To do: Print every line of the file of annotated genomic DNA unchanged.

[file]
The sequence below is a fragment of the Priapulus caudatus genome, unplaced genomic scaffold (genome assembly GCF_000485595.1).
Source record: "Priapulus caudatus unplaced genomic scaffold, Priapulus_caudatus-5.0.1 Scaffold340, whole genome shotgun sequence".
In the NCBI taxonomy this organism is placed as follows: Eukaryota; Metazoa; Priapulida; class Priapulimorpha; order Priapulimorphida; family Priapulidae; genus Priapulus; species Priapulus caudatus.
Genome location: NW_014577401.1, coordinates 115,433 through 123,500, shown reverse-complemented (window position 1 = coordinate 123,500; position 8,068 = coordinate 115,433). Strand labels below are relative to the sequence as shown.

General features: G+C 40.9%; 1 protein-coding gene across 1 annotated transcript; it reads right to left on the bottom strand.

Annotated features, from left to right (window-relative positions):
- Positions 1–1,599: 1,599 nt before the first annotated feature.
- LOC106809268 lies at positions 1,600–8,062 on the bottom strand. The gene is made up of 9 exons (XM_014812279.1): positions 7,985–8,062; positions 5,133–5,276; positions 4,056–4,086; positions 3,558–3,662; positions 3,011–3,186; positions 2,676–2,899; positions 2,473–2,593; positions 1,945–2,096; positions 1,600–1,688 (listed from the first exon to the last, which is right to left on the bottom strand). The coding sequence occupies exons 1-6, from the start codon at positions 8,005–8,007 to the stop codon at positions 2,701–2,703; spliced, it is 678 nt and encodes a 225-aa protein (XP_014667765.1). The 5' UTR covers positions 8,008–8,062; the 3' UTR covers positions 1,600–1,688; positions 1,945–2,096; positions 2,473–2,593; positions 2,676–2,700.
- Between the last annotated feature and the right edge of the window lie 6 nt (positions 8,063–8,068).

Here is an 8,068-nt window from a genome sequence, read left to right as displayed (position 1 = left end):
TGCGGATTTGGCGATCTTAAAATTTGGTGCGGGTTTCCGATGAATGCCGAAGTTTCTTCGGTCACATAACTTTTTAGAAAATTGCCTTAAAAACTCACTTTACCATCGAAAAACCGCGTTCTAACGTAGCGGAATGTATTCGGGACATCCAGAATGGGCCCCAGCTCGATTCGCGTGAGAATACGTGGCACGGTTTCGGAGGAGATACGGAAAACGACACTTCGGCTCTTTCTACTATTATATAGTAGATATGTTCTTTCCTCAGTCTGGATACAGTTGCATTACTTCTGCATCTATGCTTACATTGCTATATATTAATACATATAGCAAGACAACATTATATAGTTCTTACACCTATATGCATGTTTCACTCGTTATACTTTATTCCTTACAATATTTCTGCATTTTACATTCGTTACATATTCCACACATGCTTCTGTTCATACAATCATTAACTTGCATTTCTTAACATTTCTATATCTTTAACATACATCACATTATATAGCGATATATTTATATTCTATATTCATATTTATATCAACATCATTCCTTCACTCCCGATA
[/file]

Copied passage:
The sequence below is a fragment of the Priapulus caudatus genome, unplaced genomic scaffold (genome assembly GCF_000485595.1).
Source record: "Priapulus caudatus unplaced genomic scaffold, Priapulus_caudatus-5.0.1 Scaffold340, whole genome shotgun sequence".
In the NCBI taxonomy this organism is placed as follows: Eukaryota; Metazoa; Priapulida; class Priapulimorpha; order Priapulimorphida; family Priapulidae; genus Priapulus; species Priapulus caudatus.
Genome location: NW_014577401.1, coordinates 115,433 through 123,500, shown reverse-complemented (window position 1 = coordinate 123,500; position 8,068 = coordinate 115,433). Strand labels below are relative to the sequence as shown.

General features: G+C 40.9%; 1 protein-coding gene across 1 annotated transcript; it reads right to left on the bottom strand.

Annotated features, from left to right (window-relative positions):
- Positions 1–1,599: 1,599 nt before the first annotated feature.
- LOC106809268 lies at positions 1,600–8,062 on the bottom strand. The gene is made up of 9 exons (XM_014812279.1): positions 7,985–8,062; positions 5,133–5,276; positions 4,056–4,086; positions 3,558–3,662; positions 3,011–3,186; positions 2,676–2,899; positions 2,473–2,593; positions 1,945–2,096; positions 1,600–1,688 (listed from the first exon to the last, which is right to left on the bottom strand). The coding sequence occupies exons 1-6, from the start codon at positions 8,005–8,007 to the stop codon at positions 2,701–2,703; spliced, it is 678 nt and encodes a 225-aa protein (XP_014667765.1). The 5' UTR covers positions 8,008–8,062; the 3' UTR covers positions 1,600–1,688; positions 1,945–2,096; positions 2,473–2,593; positions 2,676–2,700.
- Between the last annotated feature and the right edge of the window lie 6 nt (positions 8,063–8,068).

Here is an 8,068-nt window from a genome sequence, read left to right as displayed (position 1 = left end):
TGCGGATTTGGCGATCTTAAAATTTGGTGCGGGTTTCCGATGAATGCCGAAGTTTCTTCGGTCACATAACTTTTTAGAAAATTGCCTTAAAAACTCACTTTACCATCGAAAAACCGCGTTCTAACGTAGCGGAATGTATTCGGGACATCCAGAATGGGCCCCAGCTCGATTCGCGTGAGAATACGTGGCACGGTTTCGGAGGAGATACGGAAAACGACACTTCGGCTCTTTCTACTATTATATAGTAGATATGTTCTTTCCTCAGTCTGGATACAGTTGCATTACTTCTGCATCTATGCTTACATTGCTATATATTAATACATATAGCAAGACAACATTATATAGTTCTTACACCTATATGCATGTTTCACTCGTTATACTTTATTCCTTACAATATTTCTGCATTTTACATTCGTTACATATTCCACACATGCTTCTGTTCATACAATCATTAACTTGCATTTCTTAACATTTCTATATCTTTAACATACATCACATTATATAGCGATATATTTATATTCTATATTCATATTTATATCAACATCATTCCTTCACTCCCGATA